Thanks in no small part to the progress made in technologies for distribution of these sorts of experiences, we and our children have a significantly greater sense of these experiences as things that can be — and are — “owned” rather than rented, than our parents or grandparents.

    (Indeed, about 1/4 of my wife and I’s personal library are books that are nearly 100 years old from her grandmother’s collection)

    Count yourself extraordinarily lucky. That is a fantastic boon to any family.

  63. I’m with you FF3300: using Spotify and loving it. In fact, I’m typing this listening to Kind of Blue, something I’ve never done before but which was recommended by Michael Leddy at 38 and which ten seconds with Spotify sorted out for me. Beautiful music.
    And yeah, Ito – poetic post.
    Ownership and subscription can coexist though, especially with books.

  64. IsolatedGestalt

    ..the general experience of paintings is more consistently associated with a shared model than personal ownership.

    Actually, like you said to Dderidex, I would question whether your example here supports your claim at all.

    These days, with public galleries and public art, the “shared ownership” model is far more prevalent than in times past when paintings were held in private collections, painted for patrons and hidden away from general consumption.

    Although more people own art these days (as a function of the greater prevalence of art forms) art was far more “owned” then, than it is these days. We can go look at original art works (without owning them) far easier now than we ever could.

  65. @Everybody, thanks.

    Rindan makes some good points. And while I agree that having media stored centrally means it would be easier for malicious institutions to photoshop our collective memory, I also think that said institutions already have a great deal of control over the selection of who gets to do art and journalism, and which art and journalism gets to be distributed. That happens without regard to an access or ownership model of the product. So a democratic and transparent culture might be as or more important than how you get your stuff, if the integrity of collective memory is what worries you.

    I think it’s also a good point that the great majority of the world doesn’t have the technology to make an access model work in any case. And I would add that, for all our happy mutant ideas about scrappy linux-based cell phone users bubbling up in the developing south, the reality is that for much of the human population there simply is no such thing as an available computer, nor is their a swift trend towards that fact changing. That doesn’t make KK right or wrong, but it puts the importance of the argument in some kind of perspective, I think.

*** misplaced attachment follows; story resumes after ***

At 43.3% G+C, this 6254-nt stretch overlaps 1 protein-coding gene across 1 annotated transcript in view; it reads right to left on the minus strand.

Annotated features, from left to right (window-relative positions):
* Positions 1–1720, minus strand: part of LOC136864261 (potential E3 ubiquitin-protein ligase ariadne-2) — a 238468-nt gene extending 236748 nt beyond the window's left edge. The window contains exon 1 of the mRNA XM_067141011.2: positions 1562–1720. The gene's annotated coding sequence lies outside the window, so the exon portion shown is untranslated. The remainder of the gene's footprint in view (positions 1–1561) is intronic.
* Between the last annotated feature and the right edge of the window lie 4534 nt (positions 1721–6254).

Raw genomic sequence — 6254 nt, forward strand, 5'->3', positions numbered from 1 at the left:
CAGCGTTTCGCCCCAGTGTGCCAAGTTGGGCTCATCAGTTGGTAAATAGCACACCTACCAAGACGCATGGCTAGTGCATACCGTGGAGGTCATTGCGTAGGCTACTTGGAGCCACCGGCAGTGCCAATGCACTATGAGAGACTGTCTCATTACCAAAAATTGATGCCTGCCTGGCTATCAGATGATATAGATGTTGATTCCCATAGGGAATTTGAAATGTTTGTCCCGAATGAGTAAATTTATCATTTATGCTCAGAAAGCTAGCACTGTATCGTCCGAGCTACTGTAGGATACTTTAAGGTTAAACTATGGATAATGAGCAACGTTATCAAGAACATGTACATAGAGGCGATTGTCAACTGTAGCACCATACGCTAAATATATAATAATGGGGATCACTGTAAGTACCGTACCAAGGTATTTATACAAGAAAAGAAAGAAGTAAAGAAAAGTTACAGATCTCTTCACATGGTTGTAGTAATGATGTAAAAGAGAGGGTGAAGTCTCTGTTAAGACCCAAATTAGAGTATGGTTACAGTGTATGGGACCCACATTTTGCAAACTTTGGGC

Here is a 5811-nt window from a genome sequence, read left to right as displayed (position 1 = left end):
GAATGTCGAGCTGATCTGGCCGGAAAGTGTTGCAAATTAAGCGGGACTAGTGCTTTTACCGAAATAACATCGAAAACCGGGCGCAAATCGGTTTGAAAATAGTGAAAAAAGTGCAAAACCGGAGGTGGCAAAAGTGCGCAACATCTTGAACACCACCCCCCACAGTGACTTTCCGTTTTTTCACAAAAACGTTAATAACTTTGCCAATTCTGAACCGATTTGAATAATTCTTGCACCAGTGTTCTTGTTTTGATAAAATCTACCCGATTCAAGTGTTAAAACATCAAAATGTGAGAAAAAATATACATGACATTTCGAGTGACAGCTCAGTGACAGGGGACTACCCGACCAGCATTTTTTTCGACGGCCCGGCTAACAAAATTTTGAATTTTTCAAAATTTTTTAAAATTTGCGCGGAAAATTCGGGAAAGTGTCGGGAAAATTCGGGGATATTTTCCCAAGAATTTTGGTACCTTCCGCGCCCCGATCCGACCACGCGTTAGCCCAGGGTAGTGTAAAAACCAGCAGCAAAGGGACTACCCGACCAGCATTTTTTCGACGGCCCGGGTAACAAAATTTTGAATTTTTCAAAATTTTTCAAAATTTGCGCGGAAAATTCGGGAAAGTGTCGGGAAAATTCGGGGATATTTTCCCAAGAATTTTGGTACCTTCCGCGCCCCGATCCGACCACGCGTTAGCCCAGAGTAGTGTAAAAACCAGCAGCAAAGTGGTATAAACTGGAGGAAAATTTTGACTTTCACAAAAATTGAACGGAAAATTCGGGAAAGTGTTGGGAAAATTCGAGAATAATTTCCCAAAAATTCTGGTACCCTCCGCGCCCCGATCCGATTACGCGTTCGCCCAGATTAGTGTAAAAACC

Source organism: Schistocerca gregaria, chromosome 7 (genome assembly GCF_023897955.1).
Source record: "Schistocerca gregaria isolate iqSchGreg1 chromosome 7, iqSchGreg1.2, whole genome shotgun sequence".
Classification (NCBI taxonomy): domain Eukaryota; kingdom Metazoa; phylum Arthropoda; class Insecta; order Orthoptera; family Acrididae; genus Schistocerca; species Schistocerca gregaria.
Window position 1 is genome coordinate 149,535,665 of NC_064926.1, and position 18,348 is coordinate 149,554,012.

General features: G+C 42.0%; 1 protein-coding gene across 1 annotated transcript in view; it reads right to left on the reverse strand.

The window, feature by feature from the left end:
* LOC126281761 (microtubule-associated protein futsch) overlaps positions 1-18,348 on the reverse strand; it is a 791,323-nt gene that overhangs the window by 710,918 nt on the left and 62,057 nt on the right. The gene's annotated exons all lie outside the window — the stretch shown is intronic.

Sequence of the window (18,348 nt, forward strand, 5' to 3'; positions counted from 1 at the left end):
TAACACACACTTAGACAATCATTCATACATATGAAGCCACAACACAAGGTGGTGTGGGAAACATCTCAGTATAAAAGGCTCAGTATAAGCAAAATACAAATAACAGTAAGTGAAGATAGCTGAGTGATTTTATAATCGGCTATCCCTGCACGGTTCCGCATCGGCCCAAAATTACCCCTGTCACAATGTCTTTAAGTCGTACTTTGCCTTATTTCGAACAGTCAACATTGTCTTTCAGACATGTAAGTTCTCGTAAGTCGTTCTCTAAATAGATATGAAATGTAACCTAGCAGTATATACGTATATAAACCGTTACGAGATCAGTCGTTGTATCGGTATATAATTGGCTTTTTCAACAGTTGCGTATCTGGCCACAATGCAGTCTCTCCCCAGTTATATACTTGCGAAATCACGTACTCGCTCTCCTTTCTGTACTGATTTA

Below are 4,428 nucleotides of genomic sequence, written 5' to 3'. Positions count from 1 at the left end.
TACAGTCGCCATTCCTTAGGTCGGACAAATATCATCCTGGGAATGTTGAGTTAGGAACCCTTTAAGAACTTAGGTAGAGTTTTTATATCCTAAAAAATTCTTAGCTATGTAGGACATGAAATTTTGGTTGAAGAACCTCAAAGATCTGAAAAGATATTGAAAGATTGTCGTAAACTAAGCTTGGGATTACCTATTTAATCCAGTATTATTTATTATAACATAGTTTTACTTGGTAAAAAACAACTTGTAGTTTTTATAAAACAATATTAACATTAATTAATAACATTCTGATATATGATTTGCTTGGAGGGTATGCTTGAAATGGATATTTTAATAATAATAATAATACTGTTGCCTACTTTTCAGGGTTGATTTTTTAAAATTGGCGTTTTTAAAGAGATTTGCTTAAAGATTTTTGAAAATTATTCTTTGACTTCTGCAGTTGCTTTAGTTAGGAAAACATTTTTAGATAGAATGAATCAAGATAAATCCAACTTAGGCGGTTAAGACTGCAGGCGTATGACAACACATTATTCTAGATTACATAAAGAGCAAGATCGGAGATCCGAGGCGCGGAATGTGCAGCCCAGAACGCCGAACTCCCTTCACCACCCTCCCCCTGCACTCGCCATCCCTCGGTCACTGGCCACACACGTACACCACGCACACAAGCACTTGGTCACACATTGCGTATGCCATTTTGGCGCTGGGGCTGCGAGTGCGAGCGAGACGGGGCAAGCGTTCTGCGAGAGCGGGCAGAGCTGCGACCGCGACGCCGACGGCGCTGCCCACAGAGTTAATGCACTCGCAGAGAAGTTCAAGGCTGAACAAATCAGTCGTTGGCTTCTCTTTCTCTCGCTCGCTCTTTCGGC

I think what bothers me more than storing the media I consume on somebody else’s cloud is storing the things I *create* there. That’s what people do with flickr and facebook and blogger and the rest. I’m with Danny O’Brien (and Cory apparently) on that one. I’d rather keep my shared media on my own network-facing machine, and backed up physically too, in case the Cloud Owners change their minds about something, or in case the power goes all intermittent once The Change comes. (And y’all know it’s coming. Oh yes.)

  66. @Arkizzle,

    I think that the phrase immediately preceding the quoted portion is pretty explicit in that I don’t consider paintings specifically, or other museum or gallery art generally, to fall under the same general ownership model as most of the others.

    I think we’re talking about two distinct trends, though. I completely agree that for any given nonreproducible (or not easily reproducible) work, it was more likely to have been owned and experienced as an owned object historically than now. I’m not taking the view from the work itself, though, but rather from the populace.

    Consider a commissioned sculpture as an example; it would likely have been privately commissioned, owned, and experienced by a very few, whereas a public sculpture now would be experienced by many more in a shared mode. From the point of view of the work, it is historically owned, but presently shared (if you’ll forgive the vast generalization). From the point of view of the general public, however, the transition is from no experience to a shared experience.

    It is only in the development of easily reproduced works that we see the trend of ownership move into the hands of the general public, and that only over the last few generations. In 1650, extraordinarily few people owned a musical work (or could command it to be performed); in 1850, a much higher, but still small, portion of the populace could claim ownership, thanks to the common printing of sheet music and technologies for making instruments less expensive. Now, ownership of musical works is the norm, not the exception.

  67. Arkizzle – I can send you one but I think it is mainly europe at the moment but hey, maybe you are over this side of the world? You will find my email address via the link to my blog in my bb profile I think.